“Five years after Haiti’s devastating Jan. 12, 2010 earthquake, which saw millions of dollars in foreign debt forgiven, Haiti is once again deep in debt…Instead of achieving its projected 4.8 percent growth at the end of 2014, Haiti achieved 2.8 percent.”
Despite both time and massive sums of money, Haiti still ranks high on the human misery index. A reporter for the Chicago Tribune stated: “On the United Nations human development index—a composite measure of length and quality of life—Haiti ranks 168 out of 187 countries, putting it squarely between Sudan and Afghanistan.
“And Haiti’s only a two-hour flight from Miami.”
Haiti’s fade back into obscurity was noted by The New York Times: “Haiti is a fragile, largely forgotten country. It’s possible that some natural or man-made crisis this year could push it back into the headlines. But sustained attention, with the kind of support from outside that Haiti still needs to rebuild and become more self-sufficient, is mostly gone.”
While no one wants continued suffering, part of the reason for a lack of attention is the sheer number of tragic events occurring elsewhere.
Each subsequent crisis the world encounters shifts its focus further from Haiti. In March 2011, Japan was struck by an 8.9-magnitude earthquake, causing a tsunami that killed over 15,000. On top of that, a nuclear facility was damaged and the world had to rush to avert a possible nuclear meltdown.
Throughout 2012, floods from monsoons displaced over 32 million people worldwide. Lives hung in the balance. Typhoon Haiyan struck the Philippines in 2013, destroying roads, sanitation systems, and food sources. The 3.6 million people who were displaced needed shelter, food and medical attention immediately.
With natural and manmade disasters, the most recent ones take priority in people’s minds. A front-page news story is often barely reported on later. For example, villages are still being destroyed and citizens attacked in Darfur, Sudan. Hyper-inflation, sky-high unemployment rates, and starvation still plague Zimbabwe. Even the little-known territory of Western Sahara continues to endure a 30-year civil conflict between two factions claiming control. Both have been criticized for human rights violations.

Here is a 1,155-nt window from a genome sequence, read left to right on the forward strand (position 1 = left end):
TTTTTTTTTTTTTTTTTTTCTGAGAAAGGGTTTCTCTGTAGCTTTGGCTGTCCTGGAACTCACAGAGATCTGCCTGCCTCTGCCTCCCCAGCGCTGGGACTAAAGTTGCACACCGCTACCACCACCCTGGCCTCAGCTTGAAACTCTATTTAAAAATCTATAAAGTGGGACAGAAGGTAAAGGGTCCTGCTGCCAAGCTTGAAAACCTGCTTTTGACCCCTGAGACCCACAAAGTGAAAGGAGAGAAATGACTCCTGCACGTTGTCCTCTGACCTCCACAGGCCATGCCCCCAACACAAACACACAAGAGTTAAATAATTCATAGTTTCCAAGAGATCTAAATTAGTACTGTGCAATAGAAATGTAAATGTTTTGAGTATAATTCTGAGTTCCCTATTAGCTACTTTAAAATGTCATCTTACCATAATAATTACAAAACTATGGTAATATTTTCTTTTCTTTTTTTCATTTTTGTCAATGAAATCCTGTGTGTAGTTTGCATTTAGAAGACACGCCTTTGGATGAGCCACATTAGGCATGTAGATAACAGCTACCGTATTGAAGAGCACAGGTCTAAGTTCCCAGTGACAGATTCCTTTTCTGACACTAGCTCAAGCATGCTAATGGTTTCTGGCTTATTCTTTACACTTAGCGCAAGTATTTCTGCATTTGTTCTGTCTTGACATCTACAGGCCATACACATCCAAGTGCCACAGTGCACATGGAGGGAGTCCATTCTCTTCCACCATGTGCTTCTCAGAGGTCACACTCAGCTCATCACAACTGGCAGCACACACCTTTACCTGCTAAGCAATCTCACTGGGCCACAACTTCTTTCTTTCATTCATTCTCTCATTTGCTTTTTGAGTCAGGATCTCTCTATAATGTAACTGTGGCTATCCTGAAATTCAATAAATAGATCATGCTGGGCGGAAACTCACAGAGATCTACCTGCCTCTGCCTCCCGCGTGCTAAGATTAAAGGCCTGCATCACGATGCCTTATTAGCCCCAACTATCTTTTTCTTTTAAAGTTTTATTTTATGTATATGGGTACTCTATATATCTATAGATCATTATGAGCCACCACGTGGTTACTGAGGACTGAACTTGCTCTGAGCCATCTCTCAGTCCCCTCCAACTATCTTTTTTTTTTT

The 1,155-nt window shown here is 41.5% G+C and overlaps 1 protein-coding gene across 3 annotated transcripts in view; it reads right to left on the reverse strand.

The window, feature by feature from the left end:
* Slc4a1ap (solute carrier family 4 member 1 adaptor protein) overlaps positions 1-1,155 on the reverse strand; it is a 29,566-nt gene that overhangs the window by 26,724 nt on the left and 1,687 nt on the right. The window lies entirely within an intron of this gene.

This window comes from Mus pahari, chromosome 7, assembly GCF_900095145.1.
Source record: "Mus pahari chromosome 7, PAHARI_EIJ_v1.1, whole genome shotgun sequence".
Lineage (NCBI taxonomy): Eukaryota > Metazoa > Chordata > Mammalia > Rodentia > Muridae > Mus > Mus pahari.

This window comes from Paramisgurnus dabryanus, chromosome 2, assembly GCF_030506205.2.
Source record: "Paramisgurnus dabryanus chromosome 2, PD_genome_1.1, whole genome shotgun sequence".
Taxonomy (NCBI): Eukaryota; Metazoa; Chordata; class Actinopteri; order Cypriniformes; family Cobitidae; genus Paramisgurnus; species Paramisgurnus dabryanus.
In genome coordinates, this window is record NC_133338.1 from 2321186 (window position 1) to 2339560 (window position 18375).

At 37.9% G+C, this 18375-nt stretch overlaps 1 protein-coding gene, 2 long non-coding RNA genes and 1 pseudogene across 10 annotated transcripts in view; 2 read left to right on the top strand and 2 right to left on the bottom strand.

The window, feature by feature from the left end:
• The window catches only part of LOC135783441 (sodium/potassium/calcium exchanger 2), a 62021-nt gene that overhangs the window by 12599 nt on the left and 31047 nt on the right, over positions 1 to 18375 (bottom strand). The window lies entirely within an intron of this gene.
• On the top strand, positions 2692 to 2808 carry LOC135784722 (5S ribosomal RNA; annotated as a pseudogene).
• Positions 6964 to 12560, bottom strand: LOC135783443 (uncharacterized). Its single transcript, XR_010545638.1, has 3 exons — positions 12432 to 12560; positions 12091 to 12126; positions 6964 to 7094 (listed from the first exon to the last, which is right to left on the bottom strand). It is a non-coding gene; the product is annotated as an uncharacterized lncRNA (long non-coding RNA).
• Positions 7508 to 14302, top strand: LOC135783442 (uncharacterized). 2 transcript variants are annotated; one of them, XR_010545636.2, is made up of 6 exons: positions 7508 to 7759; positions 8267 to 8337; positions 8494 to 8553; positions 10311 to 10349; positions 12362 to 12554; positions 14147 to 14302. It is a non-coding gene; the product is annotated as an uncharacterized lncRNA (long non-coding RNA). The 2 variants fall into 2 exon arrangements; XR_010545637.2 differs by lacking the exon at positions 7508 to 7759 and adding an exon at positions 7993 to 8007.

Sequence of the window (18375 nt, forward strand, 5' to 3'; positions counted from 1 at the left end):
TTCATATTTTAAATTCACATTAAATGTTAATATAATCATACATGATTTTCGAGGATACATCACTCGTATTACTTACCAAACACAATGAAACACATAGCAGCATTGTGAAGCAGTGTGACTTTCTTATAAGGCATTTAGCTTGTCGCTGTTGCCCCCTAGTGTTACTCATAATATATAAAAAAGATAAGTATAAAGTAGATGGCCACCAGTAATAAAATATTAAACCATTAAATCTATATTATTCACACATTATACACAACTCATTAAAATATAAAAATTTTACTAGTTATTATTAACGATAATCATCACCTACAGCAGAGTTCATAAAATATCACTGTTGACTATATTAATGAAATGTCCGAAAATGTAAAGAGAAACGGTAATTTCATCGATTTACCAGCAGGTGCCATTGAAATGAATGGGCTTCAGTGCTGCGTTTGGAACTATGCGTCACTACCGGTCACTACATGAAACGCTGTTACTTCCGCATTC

The constant deluge of both immediate crises and lingering ones makes it impossible for the globe to address each one.
Man has demonstrated an inability, despite his best efforts and good intentions, to bring lasting solutions to certain nation-states. This is especially seen in regions that have marginal or weak governments. Pouring a significant amount of aid and other resources into these areas has proven to be ineffective—and even counterproductive.
In reality, however, nearly every nation is struggling with the same difficulties. Whether it is poverty, lack of food and clean water, inadequate housing, crumbling infrastructure, political unrest, or the like, these challenges preoccupy all peoples to one degree or another.
In fact, these can really be categorized as human problems as they are more commonplace than most realize.
Far too many nations are teetering on disaster. Yet their problems are only brought to the fore when a calamity such as Haiti’s earthquake strikes. It is then that people acknowledge long-standing issues, at least temporarily, only to move on after a time. Regrettably, these difficulties do not simply go away once the headlines disappear.
Why are human leaders, some of them seemingly accomplished and brilliant, unable to bring lasting positive results to those they lead? Why in this modern age is man unable to permanently fix problems such as the lack of food or potable water for everyone, and create and sustain peace?
Various humanly guided approaches to governance—whether through communism, socialism, monarchies, dictatorships and democracies—seem to last for a time yet inevitably fail. After thousands of years of trial and error, why is nothing working?